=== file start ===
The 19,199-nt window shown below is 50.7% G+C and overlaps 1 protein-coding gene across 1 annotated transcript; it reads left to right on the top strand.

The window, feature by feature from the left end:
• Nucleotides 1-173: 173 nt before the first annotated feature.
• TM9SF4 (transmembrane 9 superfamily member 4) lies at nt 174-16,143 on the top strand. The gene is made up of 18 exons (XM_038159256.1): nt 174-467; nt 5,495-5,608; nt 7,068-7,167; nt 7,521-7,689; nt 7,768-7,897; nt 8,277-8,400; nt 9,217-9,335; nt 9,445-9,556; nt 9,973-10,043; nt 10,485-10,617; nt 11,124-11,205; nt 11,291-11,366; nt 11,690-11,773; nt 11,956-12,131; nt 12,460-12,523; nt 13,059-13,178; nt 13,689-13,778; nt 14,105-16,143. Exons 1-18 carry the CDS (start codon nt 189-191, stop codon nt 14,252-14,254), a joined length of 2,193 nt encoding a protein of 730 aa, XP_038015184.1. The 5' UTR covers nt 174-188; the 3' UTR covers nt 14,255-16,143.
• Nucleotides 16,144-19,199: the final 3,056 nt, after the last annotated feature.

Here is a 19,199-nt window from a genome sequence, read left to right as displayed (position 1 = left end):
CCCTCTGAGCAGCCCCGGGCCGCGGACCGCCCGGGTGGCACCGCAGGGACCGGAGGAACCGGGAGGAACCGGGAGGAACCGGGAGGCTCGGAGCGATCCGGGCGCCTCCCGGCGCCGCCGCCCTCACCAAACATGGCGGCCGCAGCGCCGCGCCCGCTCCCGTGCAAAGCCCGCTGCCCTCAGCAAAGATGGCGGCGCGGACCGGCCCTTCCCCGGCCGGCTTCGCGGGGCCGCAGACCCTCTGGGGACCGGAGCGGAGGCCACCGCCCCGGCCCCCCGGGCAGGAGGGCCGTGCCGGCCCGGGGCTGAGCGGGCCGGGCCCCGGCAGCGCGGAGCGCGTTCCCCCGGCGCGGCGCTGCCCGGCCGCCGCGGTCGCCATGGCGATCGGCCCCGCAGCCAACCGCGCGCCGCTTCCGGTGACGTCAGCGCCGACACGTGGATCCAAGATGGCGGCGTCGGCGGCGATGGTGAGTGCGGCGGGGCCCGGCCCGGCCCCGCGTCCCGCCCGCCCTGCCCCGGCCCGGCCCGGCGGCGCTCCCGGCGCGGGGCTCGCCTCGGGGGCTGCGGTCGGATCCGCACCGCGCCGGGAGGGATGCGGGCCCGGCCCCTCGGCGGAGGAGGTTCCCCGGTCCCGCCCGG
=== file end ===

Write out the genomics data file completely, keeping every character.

The 19,199-nt window shown below is 50.7% G+C and overlaps 1 protein-coding gene across 1 annotated transcript; it reads left to right on the top strand.

The window, feature by feature from the left end:
• Nucleotides 1-173: 173 nt before the first annotated feature.
• TM9SF4 (transmembrane 9 superfamily member 4) lies at nt 174-16,143 on the top strand. The gene is made up of 18 exons (XM_038159256.1): nt 174-467; nt 5,495-5,608; nt 7,068-7,167; nt 7,521-7,689; nt 7,768-7,897; nt 8,277-8,400; nt 9,217-9,335; nt 9,445-9,556; nt 9,973-10,043; nt 10,485-10,617; nt 11,124-11,205; nt 11,291-11,366; nt 11,690-11,773; nt 11,956-12,131; nt 12,460-12,523; nt 13,059-13,178; nt 13,689-13,778; nt 14,105-16,143. Exons 1-18 carry the CDS (start codon nt 189-191, stop codon nt 14,252-14,254), a joined length of 2,193 nt encoding a protein of 730 aa, XP_038015184.1. The 5' UTR covers nt 174-188; the 3' UTR covers nt 14,255-16,143.
• Nucleotides 16,144-19,199: the final 3,056 nt, after the last annotated feature.

Here is a 19,199-nt window from a genome sequence, read left to right as displayed (position 1 = left end):
CCCTCTGAGCAGCCCCGGGCCGCGGACCGCCCGGGTGGCACCGCAGGGACCGGAGGAACCGGGAGGAACCGGGAGGAACCGGGAGGCTCGGAGCGATCCGGGCGCCTCCCGGCGCCGCCGCCCTCACCAAACATGGCGGCCGCAGCGCCGCGCCCGCTCCCGTGCAAAGCCCGCTGCCCTCAGCAAAGATGGCGGCGCGGACCGGCCCTTCCCCGGCCGGCTTCGCGGGGCCGCAGACCCTCTGGGGACCGGAGCGGAGGCCACCGCCCCGGCCCCCCGGGCAGGAGGGCCGTGCCGGCCCGGGGCTGAGCGGGCCGGGCCCCGGCAGCGCGGAGCGCGTTCCCCCGGCGCGGCGCTGCCCGGCCGCCGCGGTCGCCATGGCGATCGGCCCCGCAGCCAACCGCGCGCCGCTTCCGGTGACGTCAGCGCCGACACGTGGATCCAAGATGGCGGCGTCGGCGGCGATGGTGAGTGCGGCGGGGCCCGGCCCGGCCCCGCGTCCCGCCCGCCCTGCCCCGGCCCGGCCCGGCGGCGCTCCCGGCGCGGGGCTCGCCTCGGGGGCTGCGGTCGGATCCGCACCGCGCCGGGAGGGATGCGGGCCCGGCCCCTCGGCGGAGGAGGTTCCCCGGTCCCGCCCGG